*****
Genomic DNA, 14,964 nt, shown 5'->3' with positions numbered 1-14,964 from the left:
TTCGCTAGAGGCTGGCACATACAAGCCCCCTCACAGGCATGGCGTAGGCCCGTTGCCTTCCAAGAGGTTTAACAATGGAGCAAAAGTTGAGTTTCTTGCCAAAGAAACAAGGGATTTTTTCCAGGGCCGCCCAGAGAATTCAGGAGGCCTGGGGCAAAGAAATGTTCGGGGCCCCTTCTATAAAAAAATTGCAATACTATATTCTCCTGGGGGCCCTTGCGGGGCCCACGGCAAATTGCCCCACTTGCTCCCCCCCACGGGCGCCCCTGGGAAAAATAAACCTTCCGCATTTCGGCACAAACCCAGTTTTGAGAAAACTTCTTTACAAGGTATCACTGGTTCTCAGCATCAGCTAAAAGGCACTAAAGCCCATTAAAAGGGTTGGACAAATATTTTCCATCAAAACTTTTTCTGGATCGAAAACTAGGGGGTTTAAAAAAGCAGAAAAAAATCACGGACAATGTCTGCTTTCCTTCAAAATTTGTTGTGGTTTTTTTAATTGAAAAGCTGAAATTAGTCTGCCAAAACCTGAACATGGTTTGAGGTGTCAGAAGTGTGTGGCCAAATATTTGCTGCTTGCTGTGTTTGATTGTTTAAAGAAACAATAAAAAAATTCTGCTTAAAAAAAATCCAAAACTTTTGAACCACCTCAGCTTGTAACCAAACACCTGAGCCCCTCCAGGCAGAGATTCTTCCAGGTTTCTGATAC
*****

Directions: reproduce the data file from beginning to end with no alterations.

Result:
Genomic DNA, 14,964 nt, shown 5'->3' with positions numbered 1-14,964 from the left:
TTCGCTAGAGGCTGGCACATACAAGCCCCCTCACAGGCATGGCGTAGGCCCGTTGCCTTCCAAGAGGTTTAACAATGGAGCAAAAGTTGAGTTTCTTGCCAAAGAAACAAGGGATTTTTTCCAGGGCCGCCCAGAGAATTCAGGAGGCCTGGGGCAAAGAAATGTTCGGGGCCCCTTCTATAAAAAAATTGCAATACTATATTCTCCTGGGGGCCCTTGCGGGGCCCACGGCAAATTGCCCCACTTGCTCCCCCCCACGGGCGCCCCTGGGAAAAATAAACCTTCCGCATTTCGGCACAAACCCAGTTTTGAGAAAACTTCTTTACAAGGTATCACTGGTTCTCAGCATCAGCTAAAAGGCACTAAAGCCCATTAAAAGGGTTGGACAAATATTTTCCATCAAAACTTTTTCTGGATCGAAAACTAGGGGGTTTAAAAAAGCAGAAAAAAATCACGGACAATGTCTGCTTTCCTTCAAAATTTGTTGTGGTTTTTTTAATTGAAAAGCTGAAATTAGTCTGCCAAAACCTGAACATGGTTTGAGGTGTCAGAAGTGTGTGGCCAAATATTTGCTGCTTGCTGTGTTTGATTGTTTAAAGAAACAATAAAAAAATTCTGCTTAAAAAAAATCCAAAACTTTTGAACCACCTCAGCTTGTAACCAAACACCTGAGCCCCTCCAGGCAGAGATTCTTCCAGGTTTCTGATAC